Essays on Science and SocietyNeuroscience

Jump-starting natural resilience reverses stress susceptibility

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Science  31 Oct 2014:
Vol. 346, Issue 6209, pp. 555
DOI: 10.1126/science.1260781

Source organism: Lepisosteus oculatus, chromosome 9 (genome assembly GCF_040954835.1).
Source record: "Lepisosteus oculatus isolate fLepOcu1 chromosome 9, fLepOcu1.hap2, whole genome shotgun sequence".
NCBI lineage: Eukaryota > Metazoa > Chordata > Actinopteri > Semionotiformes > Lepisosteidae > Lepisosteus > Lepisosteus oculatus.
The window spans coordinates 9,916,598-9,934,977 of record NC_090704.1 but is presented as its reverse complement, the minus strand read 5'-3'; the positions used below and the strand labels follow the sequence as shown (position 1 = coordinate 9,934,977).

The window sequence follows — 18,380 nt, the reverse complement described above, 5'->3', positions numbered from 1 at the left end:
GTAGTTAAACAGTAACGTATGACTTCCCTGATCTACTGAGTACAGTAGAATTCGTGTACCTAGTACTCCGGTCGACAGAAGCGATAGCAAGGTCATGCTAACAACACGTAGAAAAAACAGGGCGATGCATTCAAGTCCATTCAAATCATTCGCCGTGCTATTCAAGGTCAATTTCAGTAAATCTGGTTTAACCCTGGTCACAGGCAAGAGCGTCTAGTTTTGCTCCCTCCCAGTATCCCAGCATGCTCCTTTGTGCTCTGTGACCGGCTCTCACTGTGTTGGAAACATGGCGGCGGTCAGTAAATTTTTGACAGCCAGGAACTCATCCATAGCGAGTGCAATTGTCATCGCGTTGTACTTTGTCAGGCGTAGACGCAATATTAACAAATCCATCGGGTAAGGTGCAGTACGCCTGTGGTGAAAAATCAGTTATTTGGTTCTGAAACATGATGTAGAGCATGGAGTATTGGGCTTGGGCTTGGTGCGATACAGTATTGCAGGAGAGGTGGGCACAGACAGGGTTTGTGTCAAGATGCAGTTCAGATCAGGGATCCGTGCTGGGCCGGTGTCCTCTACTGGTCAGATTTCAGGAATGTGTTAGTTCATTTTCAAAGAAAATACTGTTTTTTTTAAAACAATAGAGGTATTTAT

Major depressive disorder (MDD) is a severe mental disorder that affects more than 121 million people worldwide, according to the World Health Organization (1, 2). Despite the prevalence of this pathological syndrome, the most effective treatment currently for MDD is a combination of a limited variety of monoamine-based antidepressant medications and psychotherapy. Twenty percent of people with MDD are not helped by existing therapies (35), which have been targeting the same serotonin and norepinephrine systems for over 60 years (6). Most antidepressant treatments have multiple side effects and require weeks to take effect (7). Unfortunately, during this lag period, up to the onset of activation, there is considerable morbidity and a high risk of suicide (8, 9). Thus there is an imperative need for the development of naturally acting antidepressants. A possible reason for the ineffectual treatment of MDD so far has been the incomplete understanding of the nature of depression. Most work in the field, to date, has focused on the passive pathological mechanisms that contribute to the pathogenesis of depression. In contrast, my work focuses on understanding why some individuals are psychophysiologically normal in response to stress (i.e., resilient to depression), while others succumb to depression (1014). The majority of the population successfully employs active coping skills in response to stress, such as optimism, rationalization, wishful thinking, relaxation, and humor, which are linked to the function of the mesolimbic reward neural circuitry (15). Thus, current work has only recently begun to understand the neurobiological basis for these psychosocial coping skills (10, 14, 15).

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